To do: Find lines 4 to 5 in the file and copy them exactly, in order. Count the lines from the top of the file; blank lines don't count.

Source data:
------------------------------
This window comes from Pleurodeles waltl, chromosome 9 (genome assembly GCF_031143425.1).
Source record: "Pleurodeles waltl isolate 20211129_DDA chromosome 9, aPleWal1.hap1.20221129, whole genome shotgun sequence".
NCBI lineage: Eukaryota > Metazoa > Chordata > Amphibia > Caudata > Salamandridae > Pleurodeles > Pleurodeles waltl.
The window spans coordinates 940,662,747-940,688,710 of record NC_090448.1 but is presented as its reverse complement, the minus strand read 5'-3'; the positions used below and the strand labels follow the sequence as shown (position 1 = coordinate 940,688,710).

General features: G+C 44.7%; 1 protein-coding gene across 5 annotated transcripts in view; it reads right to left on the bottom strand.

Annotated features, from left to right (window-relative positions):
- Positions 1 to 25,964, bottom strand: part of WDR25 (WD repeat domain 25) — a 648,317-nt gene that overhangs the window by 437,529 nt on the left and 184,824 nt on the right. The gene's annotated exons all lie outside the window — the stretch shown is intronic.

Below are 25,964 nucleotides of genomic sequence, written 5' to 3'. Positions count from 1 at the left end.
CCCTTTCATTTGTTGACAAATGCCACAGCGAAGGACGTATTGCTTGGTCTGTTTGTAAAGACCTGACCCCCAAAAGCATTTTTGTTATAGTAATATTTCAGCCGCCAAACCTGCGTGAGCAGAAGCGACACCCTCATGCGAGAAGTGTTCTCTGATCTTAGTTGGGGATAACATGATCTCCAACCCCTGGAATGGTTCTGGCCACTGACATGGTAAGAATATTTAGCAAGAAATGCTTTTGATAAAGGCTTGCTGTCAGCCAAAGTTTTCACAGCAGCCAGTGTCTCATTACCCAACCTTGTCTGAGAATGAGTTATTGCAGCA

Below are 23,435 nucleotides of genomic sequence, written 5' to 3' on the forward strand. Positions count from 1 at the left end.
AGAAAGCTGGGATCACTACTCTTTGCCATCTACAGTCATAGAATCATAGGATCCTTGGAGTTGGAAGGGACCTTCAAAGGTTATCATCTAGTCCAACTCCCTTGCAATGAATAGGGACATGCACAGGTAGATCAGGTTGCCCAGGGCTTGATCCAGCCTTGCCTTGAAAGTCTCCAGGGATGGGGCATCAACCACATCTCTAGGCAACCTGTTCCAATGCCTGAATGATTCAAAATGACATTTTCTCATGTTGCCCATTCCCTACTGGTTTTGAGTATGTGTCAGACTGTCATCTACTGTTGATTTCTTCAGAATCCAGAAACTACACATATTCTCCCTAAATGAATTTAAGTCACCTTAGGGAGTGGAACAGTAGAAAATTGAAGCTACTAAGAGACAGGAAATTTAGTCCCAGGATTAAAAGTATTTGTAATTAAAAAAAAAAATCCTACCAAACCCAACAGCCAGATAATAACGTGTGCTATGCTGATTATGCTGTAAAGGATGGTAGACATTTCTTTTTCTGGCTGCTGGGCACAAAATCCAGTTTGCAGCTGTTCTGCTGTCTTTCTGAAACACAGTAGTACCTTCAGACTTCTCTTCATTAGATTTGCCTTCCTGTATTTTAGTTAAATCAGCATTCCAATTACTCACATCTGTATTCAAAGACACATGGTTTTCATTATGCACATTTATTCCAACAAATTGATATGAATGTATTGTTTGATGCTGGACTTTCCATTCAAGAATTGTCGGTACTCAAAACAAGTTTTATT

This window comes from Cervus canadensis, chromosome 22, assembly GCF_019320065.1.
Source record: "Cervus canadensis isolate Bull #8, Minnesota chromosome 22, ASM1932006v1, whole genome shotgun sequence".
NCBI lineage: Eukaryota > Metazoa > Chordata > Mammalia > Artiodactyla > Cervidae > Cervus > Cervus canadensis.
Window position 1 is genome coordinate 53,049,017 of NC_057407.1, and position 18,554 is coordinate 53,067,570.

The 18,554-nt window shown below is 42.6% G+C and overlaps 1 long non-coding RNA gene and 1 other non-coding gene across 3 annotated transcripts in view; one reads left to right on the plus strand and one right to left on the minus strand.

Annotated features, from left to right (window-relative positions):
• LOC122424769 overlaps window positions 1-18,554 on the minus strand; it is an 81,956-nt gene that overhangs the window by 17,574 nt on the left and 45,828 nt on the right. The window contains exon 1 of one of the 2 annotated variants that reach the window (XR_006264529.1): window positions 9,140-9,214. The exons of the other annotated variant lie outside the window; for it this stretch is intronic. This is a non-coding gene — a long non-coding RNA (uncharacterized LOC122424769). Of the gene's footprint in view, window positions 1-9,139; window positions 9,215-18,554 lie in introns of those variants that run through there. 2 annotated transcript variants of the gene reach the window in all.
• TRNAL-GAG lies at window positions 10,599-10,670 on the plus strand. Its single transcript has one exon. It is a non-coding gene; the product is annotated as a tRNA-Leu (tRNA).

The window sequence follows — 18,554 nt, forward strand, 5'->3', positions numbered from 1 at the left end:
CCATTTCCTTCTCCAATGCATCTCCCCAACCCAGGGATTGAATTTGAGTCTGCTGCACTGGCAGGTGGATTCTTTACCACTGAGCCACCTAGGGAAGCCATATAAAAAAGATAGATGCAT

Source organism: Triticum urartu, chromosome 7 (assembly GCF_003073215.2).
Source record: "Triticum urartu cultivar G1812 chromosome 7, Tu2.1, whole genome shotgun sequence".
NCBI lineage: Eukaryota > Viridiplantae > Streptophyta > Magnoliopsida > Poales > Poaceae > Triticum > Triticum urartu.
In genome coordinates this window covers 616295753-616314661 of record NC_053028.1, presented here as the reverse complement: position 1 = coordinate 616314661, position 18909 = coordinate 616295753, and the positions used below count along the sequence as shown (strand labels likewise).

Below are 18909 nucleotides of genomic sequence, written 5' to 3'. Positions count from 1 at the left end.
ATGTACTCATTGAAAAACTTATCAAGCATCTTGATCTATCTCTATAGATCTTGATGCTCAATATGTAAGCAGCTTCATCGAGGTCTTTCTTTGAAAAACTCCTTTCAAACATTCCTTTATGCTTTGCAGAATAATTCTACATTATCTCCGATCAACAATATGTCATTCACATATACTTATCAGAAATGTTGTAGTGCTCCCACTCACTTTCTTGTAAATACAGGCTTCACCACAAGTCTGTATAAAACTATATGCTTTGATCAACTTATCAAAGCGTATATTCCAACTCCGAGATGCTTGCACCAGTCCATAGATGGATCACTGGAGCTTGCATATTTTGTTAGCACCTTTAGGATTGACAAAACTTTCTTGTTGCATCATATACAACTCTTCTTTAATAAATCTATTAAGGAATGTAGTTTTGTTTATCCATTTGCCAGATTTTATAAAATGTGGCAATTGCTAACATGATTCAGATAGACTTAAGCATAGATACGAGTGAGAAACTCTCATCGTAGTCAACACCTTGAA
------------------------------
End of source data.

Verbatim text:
The window spans coordinates 940,662,747-940,688,710 of record NC_090448.1 but is presented as its reverse complement, the minus strand read 5'-3'; the positions used below and the strand labels follow the sequence as shown (position 1 = coordinate 940,688,710).

General features: G+C 44.7%; 1 protein-coding gene across 5 annotated transcripts in view; it reads right to left on the bottom strand.